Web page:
Haims: Prescription for a healthy holiday, tips to safeguard your medicines
Special to the Daily
For many people, the holiday season means extra visits with family and friends, creating fun memories, sharing traditions and enjoying the warm glow of family.
With all the decorating and activities, it’s easy to let safety slip off your to-do list.
But this is an excellent time to make sure powerful medicines don’t fall into the wrong hands.
Non-medical use of prescription drugs is a serious and growing problem in the United States.
You’d have to be living under a pretty big rock on a remote island in the middle of the ocean not to be aware of the opioid epidemic in our country.
According to a report from the Substance Abuse and Mental Health Data Archive, prescription pain medications are the third most common substance implicated in pediatric poisonings.
For older children, those in high school, it is estimated that almost 20 percent have misused prescription drugs.
Sadly, 43 percent of the children admitted to hospitals for opioid overdose ended up in ICU.
Young adults between the ages of 25 and 44 make up for about half of all overdose death from opioids.
It’s not just opioids that are wreaking havoc on our society; it’s any and all misuse of prescription drugs.
Drug addiction crosses all age groups, and it often starts with prescription medicines that have been liberated from the medicine cabinets of family and friends.
While locking up your medications may be one of the best deterrents to medication theft, education may take the forefront and ultimately be more effective.
Most teens and young adults do not realize, or are able to comprehend, the devastating consequences of drug abuse.
Whom to trust: It is not just the medicine cabinets at home that should be monitored this holiday season, but those at grandma’s and grandpa’s. A few missing pills here and there could be from the innocent son or daughter you’d never suspect. It could also be the cleaning person, a house guest, a visitor or even a neighbor. Unfortunately, theft of prescription medication can be committed by anyone who has unfettered access to the home. The problem is so widespread that even trusted medical or home care personnel could be responsible.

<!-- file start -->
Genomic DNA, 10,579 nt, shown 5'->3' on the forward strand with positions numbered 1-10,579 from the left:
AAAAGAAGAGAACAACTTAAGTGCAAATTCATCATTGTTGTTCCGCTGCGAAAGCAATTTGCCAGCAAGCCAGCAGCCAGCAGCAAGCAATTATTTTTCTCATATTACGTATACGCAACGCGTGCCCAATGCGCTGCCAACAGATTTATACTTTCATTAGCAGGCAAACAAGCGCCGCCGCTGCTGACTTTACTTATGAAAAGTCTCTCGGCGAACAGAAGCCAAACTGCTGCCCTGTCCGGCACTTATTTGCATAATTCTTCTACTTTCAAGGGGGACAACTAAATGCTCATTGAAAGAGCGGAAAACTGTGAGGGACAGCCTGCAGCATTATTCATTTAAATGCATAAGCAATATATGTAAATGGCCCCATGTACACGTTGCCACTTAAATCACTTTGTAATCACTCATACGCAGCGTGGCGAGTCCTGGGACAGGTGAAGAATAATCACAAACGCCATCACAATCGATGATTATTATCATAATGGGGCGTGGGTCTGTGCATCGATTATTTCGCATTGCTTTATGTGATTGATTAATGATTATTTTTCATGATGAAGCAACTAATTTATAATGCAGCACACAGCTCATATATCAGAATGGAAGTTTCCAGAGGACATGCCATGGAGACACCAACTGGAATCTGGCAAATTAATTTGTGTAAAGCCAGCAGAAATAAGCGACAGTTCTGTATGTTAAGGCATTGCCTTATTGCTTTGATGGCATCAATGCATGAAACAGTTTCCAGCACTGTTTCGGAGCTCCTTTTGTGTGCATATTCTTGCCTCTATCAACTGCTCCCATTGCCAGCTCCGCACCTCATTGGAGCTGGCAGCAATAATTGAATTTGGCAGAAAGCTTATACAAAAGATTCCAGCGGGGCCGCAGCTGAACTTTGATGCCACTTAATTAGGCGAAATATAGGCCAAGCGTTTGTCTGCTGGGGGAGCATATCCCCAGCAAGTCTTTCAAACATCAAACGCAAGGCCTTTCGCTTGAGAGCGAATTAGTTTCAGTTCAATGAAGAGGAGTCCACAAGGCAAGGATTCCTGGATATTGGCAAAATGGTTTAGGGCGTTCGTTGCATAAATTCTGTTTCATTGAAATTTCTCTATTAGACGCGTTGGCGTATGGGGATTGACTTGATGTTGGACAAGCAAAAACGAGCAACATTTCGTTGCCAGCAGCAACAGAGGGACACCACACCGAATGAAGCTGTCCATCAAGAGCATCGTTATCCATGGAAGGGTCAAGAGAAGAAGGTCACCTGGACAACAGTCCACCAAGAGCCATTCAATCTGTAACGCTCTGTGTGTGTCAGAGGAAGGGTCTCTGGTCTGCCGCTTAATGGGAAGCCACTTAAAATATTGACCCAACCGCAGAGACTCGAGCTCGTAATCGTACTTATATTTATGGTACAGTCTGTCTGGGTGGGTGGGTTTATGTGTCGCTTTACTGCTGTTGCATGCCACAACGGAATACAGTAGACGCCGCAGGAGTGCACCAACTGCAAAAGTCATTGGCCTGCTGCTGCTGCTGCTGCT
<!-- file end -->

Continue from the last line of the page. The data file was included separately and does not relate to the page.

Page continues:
You need to be vigilant about knowing the quantities and location of your medications.
Regular monitoring of the medicines in your home can save a life.
Be aware of medicines in the home: Make a list of all the medication in your home. You must be diligent to know what’s in your house and account for all your medications.
Counting pills and making a list will help ensure that none are missing.
While you may think that nobody may be interested in the Valium, Xanax, Ritalin or sleeping pills such as Ambien, Sonata and Lunesta that have been in your medicine cabinet for ages, these medications can be traded for other medication such as Oxycodone, Vicodin and other opioids.
Keep all medicines locked up: Keep medicines and over the counter meds locked up, especially cough syrup, sleep aids and motion sickness medicine, or move them to a place where they won’t be easily found.
Check for old medicines: Purses, coat pockets, kitchen cupboards, bureau drawers and hall closets are common places to find old medicines.
Ask for help: If you take prescriptions with you when staying in someone else’s home, quietly ask your host or another trusted adult to lock them up or find a secure place to store them. Suitcases and purses are not safe places to keep powerful prescriptions.
Sort through all your medicines and get rid of old or unused ones: The label will tell you how to dispose of them.
Before you put them in the trash, mix them with something that tastes bad, like cat litter or old coffee grounds, and then put them in a sealed bag or old container and place it in the trash. (Most medicine should not be flushed because it gets into creeks, rivers and even our water system.)
Locally, our police departments have a “drug take-back” program which provides the safest method of disposal.
Located at the police departments in Vail, Avon, in addition to the Eagle Court House, are disposal boxes where unused and expired medications can be disposed of.
Please make sure to remove all personal identifying information from the medications.
The disposal boxes are available during business hours.
Keep the Poison Help number handy in case of emergencies: 800-222-1222.
Judson Haims is the owner of Visiting Angels Home Care in Eagle County. Contact him at http://www.visitingangels.com/comtns or 970-328-5526.
Melina Valsecia said her experience as an immigrant in Eagle County helped her understand the need for a new way of looking at how service providers engage with the growing Latino population, many of whom are first- or second-generation immigrants.